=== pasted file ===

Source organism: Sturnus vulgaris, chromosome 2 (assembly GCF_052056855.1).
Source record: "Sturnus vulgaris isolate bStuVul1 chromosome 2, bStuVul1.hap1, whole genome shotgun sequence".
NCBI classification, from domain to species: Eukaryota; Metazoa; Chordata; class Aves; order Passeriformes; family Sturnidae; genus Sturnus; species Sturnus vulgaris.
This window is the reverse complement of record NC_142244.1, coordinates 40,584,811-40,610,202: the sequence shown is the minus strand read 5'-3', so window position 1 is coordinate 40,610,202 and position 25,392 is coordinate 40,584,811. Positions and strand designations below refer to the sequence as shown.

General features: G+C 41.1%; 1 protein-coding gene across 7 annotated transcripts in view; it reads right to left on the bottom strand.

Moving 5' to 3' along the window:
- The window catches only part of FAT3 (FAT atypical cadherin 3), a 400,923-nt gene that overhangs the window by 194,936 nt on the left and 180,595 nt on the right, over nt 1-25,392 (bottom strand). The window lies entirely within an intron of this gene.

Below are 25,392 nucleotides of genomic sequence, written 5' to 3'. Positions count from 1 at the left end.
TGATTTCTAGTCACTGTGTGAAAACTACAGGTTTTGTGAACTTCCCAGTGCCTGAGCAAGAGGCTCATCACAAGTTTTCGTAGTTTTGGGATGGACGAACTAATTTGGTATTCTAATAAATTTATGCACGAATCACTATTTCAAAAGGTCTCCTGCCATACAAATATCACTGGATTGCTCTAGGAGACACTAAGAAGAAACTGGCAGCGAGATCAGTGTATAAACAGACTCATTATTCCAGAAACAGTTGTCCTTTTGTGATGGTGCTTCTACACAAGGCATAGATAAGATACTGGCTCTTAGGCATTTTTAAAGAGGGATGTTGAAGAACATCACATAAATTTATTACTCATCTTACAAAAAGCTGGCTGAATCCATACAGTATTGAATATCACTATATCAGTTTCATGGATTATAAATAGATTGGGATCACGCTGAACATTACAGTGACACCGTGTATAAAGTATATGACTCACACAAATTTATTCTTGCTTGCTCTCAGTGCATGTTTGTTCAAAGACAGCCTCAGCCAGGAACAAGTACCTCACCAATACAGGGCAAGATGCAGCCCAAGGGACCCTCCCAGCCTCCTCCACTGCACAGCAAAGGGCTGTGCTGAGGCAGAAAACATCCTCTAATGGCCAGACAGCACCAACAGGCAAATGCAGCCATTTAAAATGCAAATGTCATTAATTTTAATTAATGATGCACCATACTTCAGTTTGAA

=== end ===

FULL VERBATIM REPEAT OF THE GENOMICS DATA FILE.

Source organism: Sturnus vulgaris, chromosome 2 (assembly GCF_052056855.1).
Source record: "Sturnus vulgaris isolate bStuVul1 chromosome 2, bStuVul1.hap1, whole genome shotgun sequence".
NCBI classification, from domain to species: Eukaryota; Metazoa; Chordata; class Aves; order Passeriformes; family Sturnidae; genus Sturnus; species Sturnus vulgaris.
This window is the reverse complement of record NC_142244.1, coordinates 40,584,811-40,610,202: the sequence shown is the minus strand read 5'-3', so window position 1 is coordinate 40,610,202 and position 25,392 is coordinate 40,584,811. Positions and strand designations below refer to the sequence as shown.

General features: G+C 41.1%; 1 protein-coding gene across 7 annotated transcripts in view; it reads right to left on the bottom strand.

Moving 5' to 3' along the window:
- The window catches only part of FAT3 (FAT atypical cadherin 3), a 400,923-nt gene that overhangs the window by 194,936 nt on the left and 180,595 nt on the right, over nt 1-25,392 (bottom strand). The window lies entirely within an intron of this gene.

Below are 25,392 nucleotides of genomic sequence, written 5' to 3'. Positions count from 1 at the left end.
TGATTTCTAGTCACTGTGTGAAAACTACAGGTTTTGTGAACTTCCCAGTGCCTGAGCAAGAGGCTCATCACAAGTTTTCGTAGTTTTGGGATGGACGAACTAATTTGGTATTCTAATAAATTTATGCACGAATCACTATTTCAAAAGGTCTCCTGCCATACAAATATCACTGGATTGCTCTAGGAGACACTAAGAAGAAACTGGCAGCGAGATCAGTGTATAAACAGACTCATTATTCCAGAAACAGTTGTCCTTTTGTGATGGTGCTTCTACACAAGGCATAGATAAGATACTGGCTCTTAGGCATTTTTAAAGAGGGATGTTGAAGAACATCACATAAATTTATTACTCATCTTACAAAAAGCTGGCTGAATCCATACAGTATTGAATATCACTATATCAGTTTCATGGATTATAAATAGATTGGGATCACGCTGAACATTACAGTGACACCGTGTATAAAGTATATGACTCACACAAATTTATTCTTGCTTGCTCTCAGTGCATGTTTGTTCAAAGACAGCCTCAGCCAGGAACAAGTACCTCACCAATACAGGGCAAGATGCAGCCCAAGGGACCCTCCCAGCCTCCTCCACTGCACAGCAAAGGGCTGTGCTGAGGCAGAAAACATCCTCTAATGGCCAGACAGCACCAACAGGCAAATGCAGCCATTTAAAATGCAAATGTCATTAATTTTAATTAATGATGCACCATACTTCAGTTTGAA